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In Re: Thimmakka and anr. - Court Judgment

LegalCrystal Citation
SubjectCriminal
CourtChennai
Decided On
Reported in(1942)1MLJ583
AppellantIn Re: Thimmakka and anr.
Cases Referred and Nishi Kanta Pal v. The Emperor
Excerpt:
- .....p.w. 1 in the performance of his duty of attaching the property inside the house than by shutting the door in his face. queen empress v. sommanna : (1892)2mlj120 and nishi kanta pal v. the emperor (1916) 20 c.w.n. 857, which have been cited in support of this contention, do not support the petitioners in any way.6. the last question is whether the sales officer was a 'public servant'. 'public servant' is denned in section 21 of the indian penal code. 'public servant' denotes a person whose duty it is to execute any judicial process and also any officer whose duty it is to take property. it was undoubtedly a part of the duty of p.w. 1 to take property in execution of the decrees of the society. he would therefore conform to the definition of a public servant.7. the petition fails on.....
Judgment:
ORDER

Horwill, J.

1. The petitioners were convicted under S.,186, Indian Penal Code by the Taluk Second Class Magistrate of Hindupur and sentenced to a fine of Rs. 100 each. The convictions and sentences were confirmed in appeal by the Joint Magistrate of Penu-konda.

2. P.W. 1 is a sales officer of the Hindupur Credit Co-operative Societies and in execution of a decree went to a certain house in the village of Mothukapalli with the intention of entering it to . seize some movables in the house which is said to belong to the second accused, against whom the decree was being executed. The first accused, the wife of the second accused, just when P.W. 1 was about to enter the house, slammed the door in his face and prevented him from entering the house to do his duty.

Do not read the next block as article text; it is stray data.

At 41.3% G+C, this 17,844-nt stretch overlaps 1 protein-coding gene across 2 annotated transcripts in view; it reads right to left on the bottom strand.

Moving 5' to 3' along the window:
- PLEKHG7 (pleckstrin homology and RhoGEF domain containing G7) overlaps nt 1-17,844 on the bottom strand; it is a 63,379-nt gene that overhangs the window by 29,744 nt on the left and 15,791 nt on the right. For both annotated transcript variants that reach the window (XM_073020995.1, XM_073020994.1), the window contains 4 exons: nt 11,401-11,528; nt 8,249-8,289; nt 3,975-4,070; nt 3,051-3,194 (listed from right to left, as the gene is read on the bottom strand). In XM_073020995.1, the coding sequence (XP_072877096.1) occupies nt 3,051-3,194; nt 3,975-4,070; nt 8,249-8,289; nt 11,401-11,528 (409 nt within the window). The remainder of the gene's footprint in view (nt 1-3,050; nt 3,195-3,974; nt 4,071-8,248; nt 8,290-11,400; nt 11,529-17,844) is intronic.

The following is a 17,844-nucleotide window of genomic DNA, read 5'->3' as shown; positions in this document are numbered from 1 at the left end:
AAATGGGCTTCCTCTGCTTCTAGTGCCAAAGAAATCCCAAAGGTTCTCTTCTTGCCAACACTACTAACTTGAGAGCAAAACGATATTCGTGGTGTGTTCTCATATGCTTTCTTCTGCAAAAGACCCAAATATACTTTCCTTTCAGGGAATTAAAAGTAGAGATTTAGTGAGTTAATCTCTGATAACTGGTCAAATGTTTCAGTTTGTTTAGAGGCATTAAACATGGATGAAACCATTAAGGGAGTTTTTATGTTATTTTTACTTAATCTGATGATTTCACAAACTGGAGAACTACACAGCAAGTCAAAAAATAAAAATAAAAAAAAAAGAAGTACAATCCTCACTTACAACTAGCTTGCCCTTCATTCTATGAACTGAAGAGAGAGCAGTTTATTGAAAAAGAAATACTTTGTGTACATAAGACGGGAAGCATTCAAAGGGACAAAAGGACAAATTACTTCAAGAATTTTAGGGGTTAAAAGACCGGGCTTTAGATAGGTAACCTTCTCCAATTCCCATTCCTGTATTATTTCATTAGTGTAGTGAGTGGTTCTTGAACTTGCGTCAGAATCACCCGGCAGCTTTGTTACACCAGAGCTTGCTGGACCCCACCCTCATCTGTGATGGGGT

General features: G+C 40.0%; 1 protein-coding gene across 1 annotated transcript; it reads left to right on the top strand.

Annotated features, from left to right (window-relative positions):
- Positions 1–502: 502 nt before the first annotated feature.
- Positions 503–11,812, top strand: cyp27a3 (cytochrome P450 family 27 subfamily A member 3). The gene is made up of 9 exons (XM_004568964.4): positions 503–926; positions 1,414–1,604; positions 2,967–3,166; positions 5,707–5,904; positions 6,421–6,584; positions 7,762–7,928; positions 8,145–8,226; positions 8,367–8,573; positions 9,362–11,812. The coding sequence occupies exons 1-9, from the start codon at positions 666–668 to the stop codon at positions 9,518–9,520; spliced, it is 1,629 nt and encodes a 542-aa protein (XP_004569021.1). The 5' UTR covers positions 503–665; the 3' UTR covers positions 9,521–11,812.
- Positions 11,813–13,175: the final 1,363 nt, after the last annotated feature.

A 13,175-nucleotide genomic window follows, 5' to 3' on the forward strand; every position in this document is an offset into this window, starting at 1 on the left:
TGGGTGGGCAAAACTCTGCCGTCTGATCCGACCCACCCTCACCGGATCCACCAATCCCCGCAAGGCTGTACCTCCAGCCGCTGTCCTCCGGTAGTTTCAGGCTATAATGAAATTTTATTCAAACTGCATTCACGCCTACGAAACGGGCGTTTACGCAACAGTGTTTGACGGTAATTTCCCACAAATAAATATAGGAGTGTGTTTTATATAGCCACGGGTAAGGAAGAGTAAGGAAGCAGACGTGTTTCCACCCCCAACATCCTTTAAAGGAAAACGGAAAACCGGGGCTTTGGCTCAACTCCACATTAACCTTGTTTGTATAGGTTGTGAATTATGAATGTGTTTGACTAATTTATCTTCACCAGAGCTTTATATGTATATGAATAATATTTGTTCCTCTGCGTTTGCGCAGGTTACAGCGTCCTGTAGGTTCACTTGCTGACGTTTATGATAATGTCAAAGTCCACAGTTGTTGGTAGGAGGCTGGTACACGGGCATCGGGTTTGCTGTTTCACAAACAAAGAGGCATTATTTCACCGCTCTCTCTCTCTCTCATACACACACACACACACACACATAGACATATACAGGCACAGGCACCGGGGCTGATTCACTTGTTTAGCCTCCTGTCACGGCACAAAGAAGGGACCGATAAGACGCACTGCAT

3. The first objection raised by the petitioners was that the offence was really one under Section 52 of the Madras Co-operative Societies Act, which is triable only by a First Class Magistrate. The Hindupur Second Class Magistrate ignored the offence under Section 52 of the Co-operative Societies Act and by trying the accused under Section 186 of the Indian Penal Code, clutched at jurisdiction and so acted improperly. In the first place, it does not seem that an offence was committed under Section 52 of the Act; but even if there was, an offence under Section 186 of the Indian Penal Code is more serious. The Magistrate was therefore quite competent to try the accused for that offence.

4. The second point raised was that the house which P.W. 1 sought to enter belonged not to the judgment-debtor but to his wife, the first accused, and that therefore P.W. 1 would have committed trespass if he had entered into the house. The movables therein, both the accused said, belonged to the first accused. That is a question of fact and it has been found against the accused by the Courts below.

5. It is next contended that shutting the door in P.W. l's face was not obstructing him. I can however think of no more effective method of obstructing P.W. 1 in the performance of his duty of attaching the property inside the house than by shutting the door in his face. Queen Empress v. Sommanna : (1892)2MLJ120 and Nishi Kanta Pal v. The Emperor (1916) 20 C.W.N. 857, which have been cited in support of this contention, do not support the petitioners in any way.

6. The last question is whether the sales officer was a 'public servant'. 'Public servant' is denned in Section 21 of the Indian Penal Code. 'Public servant' denotes a person whose duty it is to execute any judicial process and also any officer whose duty it is to take property. It was undoubtedly a part of the duty of P.W. 1 to take property in execution of the decrees of the Society. He would therefore conform to the definition of a public servant.

7. The petition fails on all grounds and is dismissed.


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